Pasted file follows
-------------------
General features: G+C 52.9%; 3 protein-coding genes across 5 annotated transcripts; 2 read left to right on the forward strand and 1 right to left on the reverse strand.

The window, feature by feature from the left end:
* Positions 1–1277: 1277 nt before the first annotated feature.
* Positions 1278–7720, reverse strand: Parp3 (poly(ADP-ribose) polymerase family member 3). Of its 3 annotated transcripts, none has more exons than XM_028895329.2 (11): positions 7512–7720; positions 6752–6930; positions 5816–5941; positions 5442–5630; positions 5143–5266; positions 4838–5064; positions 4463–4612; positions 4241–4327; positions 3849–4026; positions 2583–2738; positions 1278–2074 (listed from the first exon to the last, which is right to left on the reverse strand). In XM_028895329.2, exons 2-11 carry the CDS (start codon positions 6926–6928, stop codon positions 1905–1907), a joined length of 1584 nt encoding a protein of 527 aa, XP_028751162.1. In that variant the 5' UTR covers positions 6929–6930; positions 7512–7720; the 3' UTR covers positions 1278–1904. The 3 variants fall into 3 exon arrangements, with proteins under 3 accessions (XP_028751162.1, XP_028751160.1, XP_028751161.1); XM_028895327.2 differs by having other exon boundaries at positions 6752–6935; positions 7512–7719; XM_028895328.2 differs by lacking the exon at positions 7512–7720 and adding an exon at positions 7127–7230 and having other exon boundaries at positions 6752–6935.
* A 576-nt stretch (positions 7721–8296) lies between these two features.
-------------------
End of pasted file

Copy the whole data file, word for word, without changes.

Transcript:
General features: G+C 52.9%; 3 protein-coding genes across 5 annotated transcripts; 2 read left to right on the forward strand and 1 right to left on the reverse strand.

The window, feature by feature from the left end:
* Positions 1–1277: 1277 nt before the first annotated feature.
* Positions 1278–7720, reverse strand: Parp3 (poly(ADP-ribose) polymerase family member 3). Of its 3 annotated transcripts, none has more exons than XM_028895329.2 (11): positions 7512–7720; positions 6752–6930; positions 5816–5941; positions 5442–5630; positions 5143–5266; positions 4838–5064; positions 4463–4612; positions 4241–4327; positions 3849–4026; positions 2583–2738; positions 1278–2074 (listed from the first exon to the last, which is right to left on the reverse strand). In XM_028895329.2, exons 2-11 carry the CDS (start codon positions 6926–6928, stop codon positions 1905–1907), a joined length of 1584 nt encoding a protein of 527 aa, XP_028751162.1. In that variant the 5' UTR covers positions 6929–6930; positions 7512–7720; the 3' UTR covers positions 1278–1904. The 3 variants fall into 3 exon arrangements, with proteins under 3 accessions (XP_028751162.1, XP_028751160.1, XP_028751161.1); XM_028895327.2 differs by having other exon boundaries at positions 6752–6935; positions 7512–7719; XM_028895328.2 differs by lacking the exon at positions 7512–7720 and adding an exon at positions 7127–7230 and having other exon boundaries at positions 6752–6935.
* A 576-nt stretch (positions 7721–8296) lies between these two features.